Hereditary angioedema is a chronic genetic disease characterized by sudden but temporary swelling in the deeper layers of the skin that usually appears on its own, without hives or a rash.

In severe cases, the condition can become life-threatening and require immediate medical attention.

Symptoms of hereditary angioedema

Hereditary angioedema can occur anywhere on the body, though the lips and the skin around the eyes are the most common sites. The swelling only occurs in the skin and the mucosal linings of the throat, mouth, and intestines. Swelling episodes begin in childhood, and symptoms usually worsen at puberty.

Swelling attacks happen regularly, often without a trigger, averaging once or twice a week when untreated. They can also be triggered by injury, stress, pain, viral infections, and some medical and dental procedures including surgery.

The frequency and severity of the swelling depend on the individual and can vary significantly even among the members of an affected family. They usually disappear on their own after three to four days.

Severe attacks or events of hereditary angioedema in the mouth, throat, or intestines can cause serious health problems. When severe swelling occurs in the intestines, the individual may experience nausea, vomiting, intense and excruciating pain, and even symptoms of shock. In the mouth and throat, severe swelling can cause pain and difficulty in swallowing, speaking, and breathing.

Difficulties in breathing and the onset of shock can quickly become life-threatening emergencies and require immediate treatment.

Causes of hereditary angioedema

Hereditary angioedema is a rare genetic disease that affects approximately 1 in every 50,000 people. It is passed on from parent to child as an autosomal dominant trait, meaning only one parent has to have the disease to pass it on. There is a 50 percent risk that a parent with the condition will pass it to their children.

Types of  hereditary angioedema

There are three types of hereditary angioedema, all of which are inherited in an autosomal dominant pattern. Though they involve two different genes, all three share a common basic cause: an overproduction of bradykinin, which regulates blood pressure and inflammation by encouraging small blood vessels to dilate or widen.

Angioedema swelling occurs when bradykinin is activated in the deep layers of the skin and allows fluid to flow into the skin tissues from the bloodstream.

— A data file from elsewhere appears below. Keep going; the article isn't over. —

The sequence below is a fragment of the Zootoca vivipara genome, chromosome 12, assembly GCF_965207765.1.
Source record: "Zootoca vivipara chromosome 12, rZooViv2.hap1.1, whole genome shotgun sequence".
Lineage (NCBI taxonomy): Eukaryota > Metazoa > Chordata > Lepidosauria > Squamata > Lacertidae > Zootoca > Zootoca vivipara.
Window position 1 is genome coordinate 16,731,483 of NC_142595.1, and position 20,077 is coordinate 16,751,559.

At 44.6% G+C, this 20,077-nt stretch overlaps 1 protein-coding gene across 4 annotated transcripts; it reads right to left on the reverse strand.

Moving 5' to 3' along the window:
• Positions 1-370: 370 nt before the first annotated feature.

Types 1 and 2 of hereditary angioedema are caused by mutations in the SERPING1 gene, which carries the instructions for making a protein called C1-inhibitor (C1-I). This protein blocks the activity of two other proteins: plasma kallikrein and coagulation factor 12 involved in blood clotting and inflammation, both of which promote the production of bradykinin. When there isn’t enough C1-I available to stop them, bradykinin levels can get too high and cause an attack.

Mutations can occur anywhere in the gene and prevent the production of enough C1-I (type 1 hereditary angioedema) or can occur in a very specific region of the gene called exon 8, which causes a less-effective C1-I protein to be produced from the gene (type 2 hereditary angioedema).

Type 3 hereditary angioedema is caused by mutations in another gene called F12, which provides instructions for coagulation factor 12, which plays a crucial role in the blood clotting system and stimulates inflammation.

The mutations in type 3 hereditary angioedema cause this protein to be overactive and stimulate the inflammatory response more than usual. In response, the body produces more bradykinin causing periodic attacks of swelling.

Treatment of hereditary angioedema

In a life-threatening situation, where swelling in the throat or mouth has blocked the airway, and the individual is having trouble breathing, an EpiPen (epinephrine) or Firazyr (icatibant) can be used.

If the EpiPen is ineffective, immediate physical intervention is needed. Artificial respiration such as cardiopulmonary resuscitation (CPR) may be used to keep the patient alive until swelling subsides enough to allow the individual to breathe on his or her own, or until mechanical ventilation options become available.

In some cases, hereditary angioedema swellings do not respond effectively to allergy medications such as epinephrine, antihistamines, and corticosteroids.

More effective medications for hereditary angioedema include C1-I boosting medications such as Haegarda, Cinryze, and Kalbitor (ecallantide).

Genetic testing

Although hereditary angioedema is an autosomal dominant disease, sometimes family members who have the faulty gene causing the disease do not show obvious symptoms. Their symptoms may be mild or infrequent, attributed to some other problem, or disguised as a death of unknown cause.

It is therefore recommended that people are genetically tested if they have a family of history of chronic and recurring swelling episodes, intestinal pain and nausea, sudden and unexplained death, or diagnosed hereditary angioedema.

Genetic testing can give individuals a chance to not only treat their own symptoms, but to determine their risk of passing the disease to their children. In addition, other family members will be better aware of their own risk of having the disease.

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Angioedema News is strictly a news and information website about the disease. It does not provide medical advice, diagnosis or treatment. This content is not intended to be a substitute for professional medical advice, diagnosis, or treatment. Always seek the advice of your physician or other qualified health provider with any questions you may have regarding a medical condition. Never disregard professional medical advice or delay in seeking it because of something you have read on this website.